As I've written before, my life from childhood onward contained a great deal of depression. I was shy, though I covered it up so well that people didn't believe me when I told them that. I was hypersensitive to teasing and still have a humor deficit about that. In my teens I was socially awkward. Yet I loved to perform - my shyness and awkwardness fell away when I was singing, dancing or acting. And I had one hell of a fantasy life.
As an adult, for many years I was in an unfortunate friendship with a girl who dominated me emotionally. This led to steady depression and even more dependence on fantasies, two of which eventually became the novels I wrote in my 20s. I was five foot ten, bird boned, and weighed just 115 pounds when I won the part of the Fool in King Lear.
That was the start of several years of acting, both professionally and in community theater. It was also the start of the huge romance of my life, for it was during rehearsals for Lear that I met Richard and we fell in love.
My depression mostly lifted through the years he and I were together. We didn't live together because of his snoring (I had a sleep disorder and absolutely could not sleep through the noise). But 11 years after our anniversary of "falling in love," we decided we would get married. We were deliriously happy for a month - and then, suddenly, he died.
I'd been out of counseling for a few years at that time, and soon after his death I started up again. It was hard for a long time to adjust to life without him. My family was very supportive and so were my co-workers (I didn't have a lot of friends outside work).
Over the next 18 months I threw myself into my hobby, gardening and designing gardens, wholeheartedly. I was even offered a job as a designer by a woman who was starting out as a professional landscaper. That made me ecstatic! I wasn't thrilled with my day job any more, and the thought of being able to do something I loved full time was glorious.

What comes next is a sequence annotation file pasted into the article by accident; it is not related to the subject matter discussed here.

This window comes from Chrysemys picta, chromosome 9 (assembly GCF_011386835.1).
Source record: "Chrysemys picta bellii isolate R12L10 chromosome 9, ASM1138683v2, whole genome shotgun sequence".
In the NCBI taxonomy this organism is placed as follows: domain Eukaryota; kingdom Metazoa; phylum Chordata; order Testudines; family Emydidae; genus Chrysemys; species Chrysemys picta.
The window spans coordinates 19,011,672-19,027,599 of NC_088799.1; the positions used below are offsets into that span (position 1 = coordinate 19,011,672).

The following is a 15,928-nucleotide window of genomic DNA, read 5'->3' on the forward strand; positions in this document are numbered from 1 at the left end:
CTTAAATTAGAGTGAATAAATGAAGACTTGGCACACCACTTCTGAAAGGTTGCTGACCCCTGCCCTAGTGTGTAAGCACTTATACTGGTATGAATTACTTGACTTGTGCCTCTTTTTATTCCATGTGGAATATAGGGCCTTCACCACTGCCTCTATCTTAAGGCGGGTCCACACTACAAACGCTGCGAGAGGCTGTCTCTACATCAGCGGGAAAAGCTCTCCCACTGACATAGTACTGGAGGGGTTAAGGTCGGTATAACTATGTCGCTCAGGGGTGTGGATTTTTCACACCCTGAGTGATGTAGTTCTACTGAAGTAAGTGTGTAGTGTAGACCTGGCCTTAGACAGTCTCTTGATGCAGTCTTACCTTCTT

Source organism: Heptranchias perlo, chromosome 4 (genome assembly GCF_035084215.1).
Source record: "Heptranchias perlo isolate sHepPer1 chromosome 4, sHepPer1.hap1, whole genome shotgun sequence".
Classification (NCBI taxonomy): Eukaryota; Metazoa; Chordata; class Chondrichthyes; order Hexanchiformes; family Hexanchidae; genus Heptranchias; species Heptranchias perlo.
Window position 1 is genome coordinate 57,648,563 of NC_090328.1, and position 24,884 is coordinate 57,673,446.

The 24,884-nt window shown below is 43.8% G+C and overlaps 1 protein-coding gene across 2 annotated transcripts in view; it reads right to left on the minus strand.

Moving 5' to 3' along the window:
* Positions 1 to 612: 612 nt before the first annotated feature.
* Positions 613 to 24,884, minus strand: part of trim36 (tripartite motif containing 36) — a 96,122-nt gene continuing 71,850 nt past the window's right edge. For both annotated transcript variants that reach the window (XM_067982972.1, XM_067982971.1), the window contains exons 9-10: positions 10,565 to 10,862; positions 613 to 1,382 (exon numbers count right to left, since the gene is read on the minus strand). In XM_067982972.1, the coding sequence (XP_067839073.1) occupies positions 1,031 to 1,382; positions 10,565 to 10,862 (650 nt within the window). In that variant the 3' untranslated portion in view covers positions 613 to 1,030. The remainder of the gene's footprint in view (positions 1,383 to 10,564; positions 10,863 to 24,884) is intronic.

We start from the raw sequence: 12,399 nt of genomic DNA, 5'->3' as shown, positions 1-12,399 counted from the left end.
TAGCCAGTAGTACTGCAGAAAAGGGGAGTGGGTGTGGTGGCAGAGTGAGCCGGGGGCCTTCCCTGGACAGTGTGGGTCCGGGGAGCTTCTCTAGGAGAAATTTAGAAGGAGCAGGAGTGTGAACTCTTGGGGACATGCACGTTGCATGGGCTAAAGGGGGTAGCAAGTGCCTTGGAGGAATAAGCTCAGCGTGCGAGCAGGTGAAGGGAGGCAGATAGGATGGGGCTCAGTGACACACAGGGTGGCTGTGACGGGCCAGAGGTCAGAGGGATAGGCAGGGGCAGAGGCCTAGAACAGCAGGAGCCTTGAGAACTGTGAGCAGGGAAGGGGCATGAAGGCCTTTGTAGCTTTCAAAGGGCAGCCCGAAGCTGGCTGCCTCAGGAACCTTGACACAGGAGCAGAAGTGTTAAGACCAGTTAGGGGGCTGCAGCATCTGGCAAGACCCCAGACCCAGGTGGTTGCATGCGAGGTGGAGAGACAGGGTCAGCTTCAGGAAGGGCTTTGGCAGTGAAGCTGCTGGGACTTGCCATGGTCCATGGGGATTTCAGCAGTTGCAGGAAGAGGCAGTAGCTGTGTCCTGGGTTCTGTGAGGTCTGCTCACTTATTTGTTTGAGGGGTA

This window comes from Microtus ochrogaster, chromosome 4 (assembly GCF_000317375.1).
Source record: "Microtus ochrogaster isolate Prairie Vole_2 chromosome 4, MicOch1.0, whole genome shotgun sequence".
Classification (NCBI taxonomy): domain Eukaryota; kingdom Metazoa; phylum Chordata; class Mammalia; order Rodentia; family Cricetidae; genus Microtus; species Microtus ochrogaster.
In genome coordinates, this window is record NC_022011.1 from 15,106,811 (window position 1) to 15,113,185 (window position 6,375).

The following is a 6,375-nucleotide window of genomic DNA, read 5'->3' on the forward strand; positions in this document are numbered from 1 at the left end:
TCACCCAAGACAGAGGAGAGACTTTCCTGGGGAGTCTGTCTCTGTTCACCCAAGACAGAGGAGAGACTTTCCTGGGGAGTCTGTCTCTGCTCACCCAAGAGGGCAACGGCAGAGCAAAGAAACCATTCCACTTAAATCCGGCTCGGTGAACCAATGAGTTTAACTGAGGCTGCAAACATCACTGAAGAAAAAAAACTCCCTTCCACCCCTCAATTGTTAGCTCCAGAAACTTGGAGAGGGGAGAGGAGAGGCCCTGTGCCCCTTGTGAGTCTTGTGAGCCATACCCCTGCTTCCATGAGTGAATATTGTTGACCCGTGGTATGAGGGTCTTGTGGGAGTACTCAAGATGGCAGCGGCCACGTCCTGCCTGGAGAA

Then the woman just stopped calling me. She didn't return my calls. She didn't do anything but send me a monstrously overpriced bill for mulch.
And that is when I crashed. I'd withstood Richard's death, but I couldn't deal with this crushing disappointment - betrayal might be the best word. For the first time my depression became paralyzing. I still went to work - having that structured section of the day made it possible to function there. But once I got home, and on weekends - nothing.
I remember sitting in my chair facing the television, my hands gripping the arm rests, thinking, "I have to get up, I have to do something, I can't just sit here, I HAVE TO GET UP." But I didn't. I just sat there, hour after hour.
Finally my counselor sent me to a doctor, who prescribed Prozac. I wrote about the effects in My Longest Hypomanic Episode.
I still wonder why I survived Richard's death only to crash 18 months later. Someone said it might have been a delayed reaction to his death, brought on by another huge loss, the loss of getting my dream job. (I can tell you that to this day I get angry when I see that woman's name in the gardening magazine she now works for.) Or maybe it was because unlike the period after Richard's death, I really had no support system for the new loss. Even my counselor was in a tough position, because she had introduced me to that woman.
Anyway, that's the whole story. Richard's sudden death undoubtedly played into my eventual breakdown, even though the trigger was something else. I'll always be grateful to Diana, my counselor, for seeing that I'd reached my limit and suggesting I try medication. I don't know where I'd be without it today.
Published On: June 28, 2012
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